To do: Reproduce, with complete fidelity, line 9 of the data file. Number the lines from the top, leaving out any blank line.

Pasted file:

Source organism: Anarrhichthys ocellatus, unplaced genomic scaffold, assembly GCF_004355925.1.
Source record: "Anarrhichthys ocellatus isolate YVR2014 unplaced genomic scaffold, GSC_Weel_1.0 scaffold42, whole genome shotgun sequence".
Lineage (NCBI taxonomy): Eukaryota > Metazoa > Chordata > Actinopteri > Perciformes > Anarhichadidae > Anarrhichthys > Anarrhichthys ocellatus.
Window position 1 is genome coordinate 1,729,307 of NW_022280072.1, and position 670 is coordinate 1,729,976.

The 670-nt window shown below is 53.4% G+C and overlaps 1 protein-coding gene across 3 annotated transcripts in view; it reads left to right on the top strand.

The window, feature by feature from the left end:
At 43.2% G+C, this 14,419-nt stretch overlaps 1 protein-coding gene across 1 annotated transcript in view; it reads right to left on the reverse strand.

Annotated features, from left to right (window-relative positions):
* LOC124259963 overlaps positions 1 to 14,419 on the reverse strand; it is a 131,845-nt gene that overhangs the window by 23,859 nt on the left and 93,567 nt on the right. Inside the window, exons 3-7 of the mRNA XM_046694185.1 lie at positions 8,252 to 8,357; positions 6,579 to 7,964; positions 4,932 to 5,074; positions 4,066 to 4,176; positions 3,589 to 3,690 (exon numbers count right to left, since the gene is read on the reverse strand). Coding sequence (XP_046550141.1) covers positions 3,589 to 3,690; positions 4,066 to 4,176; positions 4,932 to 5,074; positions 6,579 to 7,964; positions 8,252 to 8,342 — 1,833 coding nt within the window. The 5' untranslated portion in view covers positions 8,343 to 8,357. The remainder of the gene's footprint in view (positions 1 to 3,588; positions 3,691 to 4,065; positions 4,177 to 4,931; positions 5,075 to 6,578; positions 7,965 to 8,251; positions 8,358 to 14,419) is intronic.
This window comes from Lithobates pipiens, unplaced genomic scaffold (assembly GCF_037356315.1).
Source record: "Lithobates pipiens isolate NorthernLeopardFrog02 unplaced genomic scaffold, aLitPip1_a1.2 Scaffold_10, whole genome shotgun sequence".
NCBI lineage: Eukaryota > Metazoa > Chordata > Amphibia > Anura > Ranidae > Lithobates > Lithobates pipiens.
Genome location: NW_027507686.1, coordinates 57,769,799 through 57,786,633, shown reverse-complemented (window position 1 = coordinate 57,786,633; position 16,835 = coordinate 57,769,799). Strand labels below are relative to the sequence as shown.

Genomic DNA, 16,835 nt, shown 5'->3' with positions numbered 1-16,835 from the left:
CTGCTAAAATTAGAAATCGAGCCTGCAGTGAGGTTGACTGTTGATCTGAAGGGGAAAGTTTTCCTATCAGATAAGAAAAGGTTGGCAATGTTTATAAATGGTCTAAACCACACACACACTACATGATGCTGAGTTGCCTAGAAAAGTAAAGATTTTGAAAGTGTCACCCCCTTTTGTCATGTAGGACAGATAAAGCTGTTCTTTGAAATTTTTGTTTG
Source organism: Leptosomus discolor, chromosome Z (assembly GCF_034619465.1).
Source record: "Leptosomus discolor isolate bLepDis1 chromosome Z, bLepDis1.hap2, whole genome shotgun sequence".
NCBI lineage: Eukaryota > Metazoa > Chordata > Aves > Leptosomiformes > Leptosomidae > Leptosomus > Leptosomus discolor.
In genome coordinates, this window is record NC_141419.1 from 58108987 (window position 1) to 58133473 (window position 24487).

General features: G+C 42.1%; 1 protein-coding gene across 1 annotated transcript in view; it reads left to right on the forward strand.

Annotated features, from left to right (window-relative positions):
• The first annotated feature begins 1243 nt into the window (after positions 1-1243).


* LOC124259963 overlaps positions 1 to 14,419 on the reverse strand; it is a 131,845-nt gene that overhangs the window by 23,859 nt on the left and 93,567 nt on the right. Inside the window, exons 3-7 of the mRNA XM_046694185.1 lie at positions 8,252 to 8,357; positions 6,579 to 7,964; positions 4,932 to 5,074; positions 4,066 to 4,176; positions 3,589 to 3,690 (exon numbers count right to left, since the gene is read on the reverse strand). Coding sequence (XP_046550141.1) covers positions 3,589 to 3,690; positions 4,066 to 4,176; positions 4,932 to 5,074; positions 6,579 to 7,964; positions 8,252 to 8,342 — 1,833 coding nt within the window. The 5' untranslated portion in view covers positions 8,343 to 8,357. The remainder of the gene's footprint in view (positions 1 to 3,588; positions 3,691 to 4,065; positions 4,177 to 4,931; positions 5,075 to 6,578; positions 7,965 to 8,251; positions 8,358 to 14,419) is intronic.